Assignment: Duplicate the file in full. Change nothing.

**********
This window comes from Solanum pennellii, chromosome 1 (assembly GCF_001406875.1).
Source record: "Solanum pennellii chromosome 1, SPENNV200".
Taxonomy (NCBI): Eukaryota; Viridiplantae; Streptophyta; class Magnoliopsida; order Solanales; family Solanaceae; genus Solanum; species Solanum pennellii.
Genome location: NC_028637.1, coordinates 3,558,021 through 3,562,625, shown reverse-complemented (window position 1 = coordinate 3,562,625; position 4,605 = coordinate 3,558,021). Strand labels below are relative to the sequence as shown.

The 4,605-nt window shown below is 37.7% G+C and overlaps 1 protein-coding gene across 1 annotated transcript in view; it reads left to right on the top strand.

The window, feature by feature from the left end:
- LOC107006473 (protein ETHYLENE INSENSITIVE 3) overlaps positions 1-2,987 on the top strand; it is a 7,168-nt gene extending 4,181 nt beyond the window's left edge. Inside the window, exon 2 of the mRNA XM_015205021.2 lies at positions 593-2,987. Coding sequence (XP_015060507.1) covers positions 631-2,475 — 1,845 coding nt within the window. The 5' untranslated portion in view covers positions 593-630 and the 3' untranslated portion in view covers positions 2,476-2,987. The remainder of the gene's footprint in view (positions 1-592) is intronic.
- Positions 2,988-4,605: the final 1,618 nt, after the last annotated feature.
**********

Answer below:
This window comes from Solanum pennellii, chromosome 1 (assembly GCF_001406875.1).
Source record: "Solanum pennellii chromosome 1, SPENNV200".
Taxonomy (NCBI): Eukaryota; Viridiplantae; Streptophyta; class Magnoliopsida; order Solanales; family Solanaceae; genus Solanum; species Solanum pennellii.
Genome location: NC_028637.1, coordinates 3,558,021 through 3,562,625, shown reverse-complemented (window position 1 = coordinate 3,562,625; position 4,605 = coordinate 3,558,021). Strand labels below are relative to the sequence as shown.

The 4,605-nt window shown below is 37.7% G+C and overlaps 1 protein-coding gene across 1 annotated transcript in view; it reads left to right on the top strand.

The window, feature by feature from the left end:
- LOC107006473 (protein ETHYLENE INSENSITIVE 3) overlaps positions 1-2,987 on the top strand; it is a 7,168-nt gene extending 4,181 nt beyond the window's left edge. Inside the window, exon 2 of the mRNA XM_015205021.2 lies at positions 593-2,987. Coding sequence (XP_015060507.1) covers positions 631-2,475 — 1,845 coding nt within the window. The 5' untranslated portion in view covers positions 593-630 and the 3' untranslated portion in view covers positions 2,476-2,987. The remainder of the gene's footprint in view (positions 1-592) is intronic.
- Positions 2,988-4,605: the final 1,618 nt, after the last annotated feature.